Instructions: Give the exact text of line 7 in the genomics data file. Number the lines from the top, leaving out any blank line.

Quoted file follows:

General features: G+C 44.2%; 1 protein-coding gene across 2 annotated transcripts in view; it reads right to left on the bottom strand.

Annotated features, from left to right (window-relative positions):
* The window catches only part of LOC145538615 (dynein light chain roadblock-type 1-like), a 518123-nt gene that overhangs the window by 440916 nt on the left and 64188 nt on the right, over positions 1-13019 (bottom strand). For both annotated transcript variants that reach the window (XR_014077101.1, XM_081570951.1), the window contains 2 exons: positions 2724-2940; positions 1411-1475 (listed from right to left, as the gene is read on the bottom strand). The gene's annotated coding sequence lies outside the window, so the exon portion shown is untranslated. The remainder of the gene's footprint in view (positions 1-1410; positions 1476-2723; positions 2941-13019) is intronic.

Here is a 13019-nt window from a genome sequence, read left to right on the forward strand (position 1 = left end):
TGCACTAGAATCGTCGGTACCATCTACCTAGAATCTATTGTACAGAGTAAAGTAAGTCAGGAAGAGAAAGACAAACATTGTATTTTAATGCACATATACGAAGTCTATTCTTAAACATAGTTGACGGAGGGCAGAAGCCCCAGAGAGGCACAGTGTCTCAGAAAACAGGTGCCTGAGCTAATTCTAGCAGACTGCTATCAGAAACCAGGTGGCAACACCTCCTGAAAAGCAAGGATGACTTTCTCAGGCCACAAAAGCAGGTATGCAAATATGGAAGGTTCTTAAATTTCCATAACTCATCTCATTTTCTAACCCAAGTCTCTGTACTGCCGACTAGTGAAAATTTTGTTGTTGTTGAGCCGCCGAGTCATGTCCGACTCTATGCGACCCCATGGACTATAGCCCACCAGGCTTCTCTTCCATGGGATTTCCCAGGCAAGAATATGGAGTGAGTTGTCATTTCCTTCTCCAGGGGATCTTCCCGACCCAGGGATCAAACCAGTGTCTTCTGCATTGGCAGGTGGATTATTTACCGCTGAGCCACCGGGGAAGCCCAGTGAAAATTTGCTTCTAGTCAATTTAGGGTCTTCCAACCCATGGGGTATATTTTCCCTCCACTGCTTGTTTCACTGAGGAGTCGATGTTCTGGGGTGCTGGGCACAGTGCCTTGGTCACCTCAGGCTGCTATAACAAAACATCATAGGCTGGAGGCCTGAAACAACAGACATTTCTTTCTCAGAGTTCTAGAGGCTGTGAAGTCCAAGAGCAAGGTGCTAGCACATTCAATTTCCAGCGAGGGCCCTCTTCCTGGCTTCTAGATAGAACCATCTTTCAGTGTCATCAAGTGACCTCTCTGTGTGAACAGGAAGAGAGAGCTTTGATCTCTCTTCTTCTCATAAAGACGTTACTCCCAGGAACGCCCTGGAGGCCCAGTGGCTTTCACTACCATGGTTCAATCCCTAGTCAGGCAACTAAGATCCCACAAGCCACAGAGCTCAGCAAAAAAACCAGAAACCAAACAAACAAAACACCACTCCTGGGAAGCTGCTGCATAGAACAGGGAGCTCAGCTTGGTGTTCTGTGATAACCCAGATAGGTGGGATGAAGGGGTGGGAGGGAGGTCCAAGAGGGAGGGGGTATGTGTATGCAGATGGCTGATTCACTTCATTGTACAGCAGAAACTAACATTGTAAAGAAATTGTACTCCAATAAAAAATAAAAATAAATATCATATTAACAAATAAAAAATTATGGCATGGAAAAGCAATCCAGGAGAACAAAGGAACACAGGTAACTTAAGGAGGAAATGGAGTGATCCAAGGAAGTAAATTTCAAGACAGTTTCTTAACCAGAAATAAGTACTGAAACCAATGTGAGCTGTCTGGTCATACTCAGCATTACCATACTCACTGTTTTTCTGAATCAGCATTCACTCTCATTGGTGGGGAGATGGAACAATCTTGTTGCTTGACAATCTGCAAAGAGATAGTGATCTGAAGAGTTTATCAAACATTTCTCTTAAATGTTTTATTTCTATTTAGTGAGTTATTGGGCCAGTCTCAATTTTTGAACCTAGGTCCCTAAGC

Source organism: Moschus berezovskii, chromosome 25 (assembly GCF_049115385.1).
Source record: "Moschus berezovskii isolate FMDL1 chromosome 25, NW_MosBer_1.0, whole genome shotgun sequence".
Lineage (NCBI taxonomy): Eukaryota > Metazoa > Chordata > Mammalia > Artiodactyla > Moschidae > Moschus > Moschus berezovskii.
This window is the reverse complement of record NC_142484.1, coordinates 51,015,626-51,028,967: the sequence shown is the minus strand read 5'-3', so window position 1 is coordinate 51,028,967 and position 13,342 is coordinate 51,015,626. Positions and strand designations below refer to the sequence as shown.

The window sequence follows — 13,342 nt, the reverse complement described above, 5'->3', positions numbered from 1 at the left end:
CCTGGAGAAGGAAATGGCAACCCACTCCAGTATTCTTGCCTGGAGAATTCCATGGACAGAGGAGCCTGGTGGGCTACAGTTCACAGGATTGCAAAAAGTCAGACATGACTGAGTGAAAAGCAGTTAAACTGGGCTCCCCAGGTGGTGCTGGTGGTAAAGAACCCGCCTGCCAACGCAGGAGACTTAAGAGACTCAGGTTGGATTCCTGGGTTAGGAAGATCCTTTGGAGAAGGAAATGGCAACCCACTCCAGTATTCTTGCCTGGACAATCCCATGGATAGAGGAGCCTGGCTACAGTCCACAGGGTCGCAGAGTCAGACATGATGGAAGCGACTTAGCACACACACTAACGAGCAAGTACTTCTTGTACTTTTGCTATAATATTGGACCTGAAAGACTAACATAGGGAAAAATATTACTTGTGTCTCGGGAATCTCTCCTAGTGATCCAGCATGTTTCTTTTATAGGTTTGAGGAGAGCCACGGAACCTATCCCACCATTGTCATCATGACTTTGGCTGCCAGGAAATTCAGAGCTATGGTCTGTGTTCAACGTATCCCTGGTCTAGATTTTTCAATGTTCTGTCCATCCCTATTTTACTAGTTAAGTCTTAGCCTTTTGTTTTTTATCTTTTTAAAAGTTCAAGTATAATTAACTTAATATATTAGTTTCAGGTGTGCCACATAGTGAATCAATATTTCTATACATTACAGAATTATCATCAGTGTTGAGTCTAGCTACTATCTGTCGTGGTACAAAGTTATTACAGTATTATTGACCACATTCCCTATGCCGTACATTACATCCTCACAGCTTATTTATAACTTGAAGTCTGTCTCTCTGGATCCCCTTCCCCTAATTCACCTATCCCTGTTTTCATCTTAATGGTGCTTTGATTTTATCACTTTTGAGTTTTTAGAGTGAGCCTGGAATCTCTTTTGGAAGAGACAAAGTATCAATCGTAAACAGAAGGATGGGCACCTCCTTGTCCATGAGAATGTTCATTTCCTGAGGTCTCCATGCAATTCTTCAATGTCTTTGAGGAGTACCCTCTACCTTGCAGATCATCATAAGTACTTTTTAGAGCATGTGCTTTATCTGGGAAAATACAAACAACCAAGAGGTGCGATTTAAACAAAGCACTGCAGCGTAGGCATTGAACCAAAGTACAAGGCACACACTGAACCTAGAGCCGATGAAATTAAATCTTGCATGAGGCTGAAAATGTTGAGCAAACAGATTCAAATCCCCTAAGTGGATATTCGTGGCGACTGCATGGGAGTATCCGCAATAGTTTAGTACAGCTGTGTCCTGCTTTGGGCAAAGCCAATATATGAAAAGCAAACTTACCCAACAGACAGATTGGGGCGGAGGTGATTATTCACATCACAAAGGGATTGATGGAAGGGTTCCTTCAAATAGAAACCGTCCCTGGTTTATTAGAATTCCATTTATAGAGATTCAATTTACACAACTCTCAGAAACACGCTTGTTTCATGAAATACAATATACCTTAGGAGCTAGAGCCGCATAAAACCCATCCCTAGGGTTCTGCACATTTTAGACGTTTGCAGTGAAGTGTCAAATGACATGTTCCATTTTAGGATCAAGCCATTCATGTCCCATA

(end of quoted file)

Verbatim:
Source record: "Moschus berezovskii isolate FMDL1 chromosome 25, NW_MosBer_1.0, whole genome shotgun sequence".